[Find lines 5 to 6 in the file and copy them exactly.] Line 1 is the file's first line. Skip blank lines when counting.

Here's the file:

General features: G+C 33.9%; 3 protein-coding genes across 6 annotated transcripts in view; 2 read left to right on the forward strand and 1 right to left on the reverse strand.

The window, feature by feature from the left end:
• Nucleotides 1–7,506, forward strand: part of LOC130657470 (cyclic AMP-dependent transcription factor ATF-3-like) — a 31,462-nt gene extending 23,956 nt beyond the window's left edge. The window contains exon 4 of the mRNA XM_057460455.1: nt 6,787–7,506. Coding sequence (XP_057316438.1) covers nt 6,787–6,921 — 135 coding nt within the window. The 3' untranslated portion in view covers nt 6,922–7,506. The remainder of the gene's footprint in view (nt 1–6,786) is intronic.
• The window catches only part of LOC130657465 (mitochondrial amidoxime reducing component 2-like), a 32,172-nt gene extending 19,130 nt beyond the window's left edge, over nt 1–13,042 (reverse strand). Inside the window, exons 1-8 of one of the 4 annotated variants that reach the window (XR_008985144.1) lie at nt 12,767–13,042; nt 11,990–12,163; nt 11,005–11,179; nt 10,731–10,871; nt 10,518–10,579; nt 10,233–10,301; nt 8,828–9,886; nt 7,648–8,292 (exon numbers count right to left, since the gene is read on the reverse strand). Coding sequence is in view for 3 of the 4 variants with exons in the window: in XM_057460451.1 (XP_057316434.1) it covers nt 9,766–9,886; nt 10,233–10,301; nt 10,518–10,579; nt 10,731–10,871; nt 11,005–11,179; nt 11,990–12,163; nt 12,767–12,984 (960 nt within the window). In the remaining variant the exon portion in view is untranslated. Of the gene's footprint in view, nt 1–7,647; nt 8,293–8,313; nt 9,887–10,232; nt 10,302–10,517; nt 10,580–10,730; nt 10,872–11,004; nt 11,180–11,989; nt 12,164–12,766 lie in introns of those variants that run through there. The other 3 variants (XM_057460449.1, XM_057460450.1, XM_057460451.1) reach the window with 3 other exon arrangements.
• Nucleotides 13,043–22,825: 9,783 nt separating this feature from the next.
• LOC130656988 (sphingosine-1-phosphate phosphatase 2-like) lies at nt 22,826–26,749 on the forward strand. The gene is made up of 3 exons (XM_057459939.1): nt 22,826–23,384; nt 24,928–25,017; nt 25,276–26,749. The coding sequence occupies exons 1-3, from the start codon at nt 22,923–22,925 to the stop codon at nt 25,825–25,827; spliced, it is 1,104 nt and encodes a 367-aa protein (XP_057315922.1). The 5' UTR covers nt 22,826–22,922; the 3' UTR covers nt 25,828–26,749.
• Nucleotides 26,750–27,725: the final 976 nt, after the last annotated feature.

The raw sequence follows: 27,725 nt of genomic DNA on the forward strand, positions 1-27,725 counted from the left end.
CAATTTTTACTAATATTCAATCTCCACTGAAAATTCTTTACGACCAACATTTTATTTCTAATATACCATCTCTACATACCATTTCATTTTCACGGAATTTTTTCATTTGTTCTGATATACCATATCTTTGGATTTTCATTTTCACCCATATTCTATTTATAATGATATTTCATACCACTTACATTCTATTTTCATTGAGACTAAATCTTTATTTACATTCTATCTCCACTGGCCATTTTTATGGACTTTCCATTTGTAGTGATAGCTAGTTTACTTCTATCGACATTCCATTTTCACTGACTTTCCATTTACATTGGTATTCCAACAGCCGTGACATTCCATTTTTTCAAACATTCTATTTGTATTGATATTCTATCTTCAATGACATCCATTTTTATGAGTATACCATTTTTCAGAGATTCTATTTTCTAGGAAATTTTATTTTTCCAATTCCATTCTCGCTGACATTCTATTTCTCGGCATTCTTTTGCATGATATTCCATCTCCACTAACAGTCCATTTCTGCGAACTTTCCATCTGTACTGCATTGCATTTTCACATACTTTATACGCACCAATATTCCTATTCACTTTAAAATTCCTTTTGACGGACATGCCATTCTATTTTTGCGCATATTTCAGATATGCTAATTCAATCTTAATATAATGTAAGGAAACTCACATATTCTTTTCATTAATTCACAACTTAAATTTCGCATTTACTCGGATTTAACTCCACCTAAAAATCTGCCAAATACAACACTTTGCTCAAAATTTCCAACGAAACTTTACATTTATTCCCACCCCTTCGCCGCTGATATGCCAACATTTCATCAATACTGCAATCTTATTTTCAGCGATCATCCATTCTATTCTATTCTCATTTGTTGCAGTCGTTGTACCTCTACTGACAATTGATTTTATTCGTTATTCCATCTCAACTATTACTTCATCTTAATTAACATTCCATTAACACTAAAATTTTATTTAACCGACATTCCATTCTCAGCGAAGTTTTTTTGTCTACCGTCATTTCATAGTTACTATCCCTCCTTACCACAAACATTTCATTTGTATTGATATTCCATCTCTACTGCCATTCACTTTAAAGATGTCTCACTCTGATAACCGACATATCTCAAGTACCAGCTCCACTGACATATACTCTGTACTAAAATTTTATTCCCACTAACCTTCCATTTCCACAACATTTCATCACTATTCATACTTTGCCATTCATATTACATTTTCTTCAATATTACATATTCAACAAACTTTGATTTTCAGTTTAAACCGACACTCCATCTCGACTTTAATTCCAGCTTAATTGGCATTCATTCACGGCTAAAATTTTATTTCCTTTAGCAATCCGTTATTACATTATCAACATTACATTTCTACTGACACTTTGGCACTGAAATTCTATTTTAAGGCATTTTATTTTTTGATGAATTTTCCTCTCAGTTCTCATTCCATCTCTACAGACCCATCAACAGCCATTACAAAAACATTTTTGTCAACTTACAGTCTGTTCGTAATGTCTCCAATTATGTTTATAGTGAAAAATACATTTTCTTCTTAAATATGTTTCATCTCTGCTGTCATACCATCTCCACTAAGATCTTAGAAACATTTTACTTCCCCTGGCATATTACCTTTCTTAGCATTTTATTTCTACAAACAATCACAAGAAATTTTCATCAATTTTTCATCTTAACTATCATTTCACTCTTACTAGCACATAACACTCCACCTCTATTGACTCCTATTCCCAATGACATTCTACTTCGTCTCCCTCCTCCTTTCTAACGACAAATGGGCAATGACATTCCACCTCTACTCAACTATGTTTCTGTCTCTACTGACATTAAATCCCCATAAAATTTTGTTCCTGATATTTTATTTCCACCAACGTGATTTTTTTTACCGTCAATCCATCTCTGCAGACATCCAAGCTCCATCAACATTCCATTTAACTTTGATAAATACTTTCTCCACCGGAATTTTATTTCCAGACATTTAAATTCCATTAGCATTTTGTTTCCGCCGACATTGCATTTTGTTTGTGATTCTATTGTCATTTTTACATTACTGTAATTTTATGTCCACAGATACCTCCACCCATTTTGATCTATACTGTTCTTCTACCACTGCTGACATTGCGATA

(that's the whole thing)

• Nucleotides 13,043–22,825: 9,783 nt separating this feature from the next.
• LOC130656988 (sphingosine-1-phosphate phosphatase 2-like) lies at nt 22,826–26,749 on the forward strand. The gene is made up of 3 exons (XM_057459939.1): nt 22,826–23,384; nt 24,928–25,017; nt 25,276–26,749. The coding sequence occupies exons 1-3, from the start codon at nt 22,923–22,925 to the stop codon at nt 25,825–25,827; spliced, it is 1,104 nt and encodes a 367-aa protein (XP_057315922.1). The 5' UTR covers nt 22,826–22,922; the 3' UTR covers nt 25,828–26,749.